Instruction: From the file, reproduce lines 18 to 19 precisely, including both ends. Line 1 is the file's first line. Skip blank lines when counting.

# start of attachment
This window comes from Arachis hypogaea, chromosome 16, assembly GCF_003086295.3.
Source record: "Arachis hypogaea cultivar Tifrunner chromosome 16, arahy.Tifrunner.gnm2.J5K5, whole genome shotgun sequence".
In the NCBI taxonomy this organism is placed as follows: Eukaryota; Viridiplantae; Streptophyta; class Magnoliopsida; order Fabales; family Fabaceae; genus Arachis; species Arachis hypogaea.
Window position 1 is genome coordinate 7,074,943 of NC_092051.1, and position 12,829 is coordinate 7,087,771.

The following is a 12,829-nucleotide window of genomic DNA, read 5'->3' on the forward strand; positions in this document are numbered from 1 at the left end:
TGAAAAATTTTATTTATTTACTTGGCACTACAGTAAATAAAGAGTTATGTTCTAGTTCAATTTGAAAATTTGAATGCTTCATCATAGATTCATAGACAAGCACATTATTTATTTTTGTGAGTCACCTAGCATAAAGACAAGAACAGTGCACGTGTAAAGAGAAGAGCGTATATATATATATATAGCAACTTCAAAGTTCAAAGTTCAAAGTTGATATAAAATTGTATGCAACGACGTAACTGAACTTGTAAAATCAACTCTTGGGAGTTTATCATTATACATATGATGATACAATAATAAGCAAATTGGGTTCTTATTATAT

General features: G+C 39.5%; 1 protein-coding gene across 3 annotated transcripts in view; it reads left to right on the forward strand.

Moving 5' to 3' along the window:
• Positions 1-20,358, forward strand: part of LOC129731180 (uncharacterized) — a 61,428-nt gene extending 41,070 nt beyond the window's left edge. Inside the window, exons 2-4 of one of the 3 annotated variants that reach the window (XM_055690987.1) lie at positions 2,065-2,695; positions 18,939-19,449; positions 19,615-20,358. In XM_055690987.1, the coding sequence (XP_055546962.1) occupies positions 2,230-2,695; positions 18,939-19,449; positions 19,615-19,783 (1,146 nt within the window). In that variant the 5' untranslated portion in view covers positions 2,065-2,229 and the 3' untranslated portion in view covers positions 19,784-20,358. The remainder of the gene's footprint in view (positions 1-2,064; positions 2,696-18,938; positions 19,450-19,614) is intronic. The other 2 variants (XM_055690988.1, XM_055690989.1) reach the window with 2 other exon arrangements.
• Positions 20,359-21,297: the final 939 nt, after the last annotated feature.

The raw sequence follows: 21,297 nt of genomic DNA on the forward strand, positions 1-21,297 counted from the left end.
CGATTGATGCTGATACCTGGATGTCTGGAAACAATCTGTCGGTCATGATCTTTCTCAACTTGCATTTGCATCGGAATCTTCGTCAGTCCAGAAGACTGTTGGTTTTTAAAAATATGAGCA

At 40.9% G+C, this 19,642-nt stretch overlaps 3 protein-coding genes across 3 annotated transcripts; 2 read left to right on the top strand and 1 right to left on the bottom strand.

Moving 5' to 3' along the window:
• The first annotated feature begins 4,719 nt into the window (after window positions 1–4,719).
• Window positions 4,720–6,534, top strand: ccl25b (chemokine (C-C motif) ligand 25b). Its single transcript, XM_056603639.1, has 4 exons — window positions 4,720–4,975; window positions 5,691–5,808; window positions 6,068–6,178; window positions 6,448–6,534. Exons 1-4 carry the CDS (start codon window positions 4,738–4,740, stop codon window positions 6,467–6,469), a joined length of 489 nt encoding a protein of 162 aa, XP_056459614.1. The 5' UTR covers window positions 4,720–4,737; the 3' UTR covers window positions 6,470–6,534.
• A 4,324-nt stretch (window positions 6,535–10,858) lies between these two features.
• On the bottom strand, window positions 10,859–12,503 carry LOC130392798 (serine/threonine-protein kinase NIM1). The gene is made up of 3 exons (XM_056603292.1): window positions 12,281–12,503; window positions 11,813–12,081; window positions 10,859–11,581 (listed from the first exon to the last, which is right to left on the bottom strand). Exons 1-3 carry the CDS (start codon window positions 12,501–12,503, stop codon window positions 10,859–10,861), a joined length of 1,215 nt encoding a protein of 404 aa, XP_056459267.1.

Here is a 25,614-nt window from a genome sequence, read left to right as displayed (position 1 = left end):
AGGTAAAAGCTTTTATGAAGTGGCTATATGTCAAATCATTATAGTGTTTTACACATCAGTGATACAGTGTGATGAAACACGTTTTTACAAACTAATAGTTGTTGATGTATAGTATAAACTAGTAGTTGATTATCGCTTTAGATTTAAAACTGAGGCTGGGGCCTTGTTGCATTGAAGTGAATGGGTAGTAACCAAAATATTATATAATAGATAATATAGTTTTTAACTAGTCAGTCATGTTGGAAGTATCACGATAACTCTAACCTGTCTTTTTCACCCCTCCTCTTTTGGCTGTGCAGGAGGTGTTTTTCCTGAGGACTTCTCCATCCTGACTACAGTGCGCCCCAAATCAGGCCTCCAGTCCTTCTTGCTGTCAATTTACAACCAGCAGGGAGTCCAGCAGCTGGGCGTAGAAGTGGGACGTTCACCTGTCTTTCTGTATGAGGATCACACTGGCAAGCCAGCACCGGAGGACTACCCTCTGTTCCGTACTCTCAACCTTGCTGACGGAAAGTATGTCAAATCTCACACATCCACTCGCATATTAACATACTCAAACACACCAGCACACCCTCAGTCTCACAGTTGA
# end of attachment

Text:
• On the bottom strand, window positions 10,859–12,503 carry LOC130392798 (serine/threonine-protein kinase NIM1). The gene is made up of 3 exons (XM_056603292.1): window positions 12,281–12,503; window positions 11,813–12,081; window positions 10,859–11,581 (listed from the first exon to the last, which is right to left on the bottom strand). Exons 1-3 carry the CDS (start codon window positions 12,501–12,503, stop codon window positions 10,859–10,861), a joined length of 1,215 nt encoding a protein of 404 aa, XP_056459267.1.

Here is a 25,614-nt window from a genome sequence, read left to right as displayed (position 1 = left end):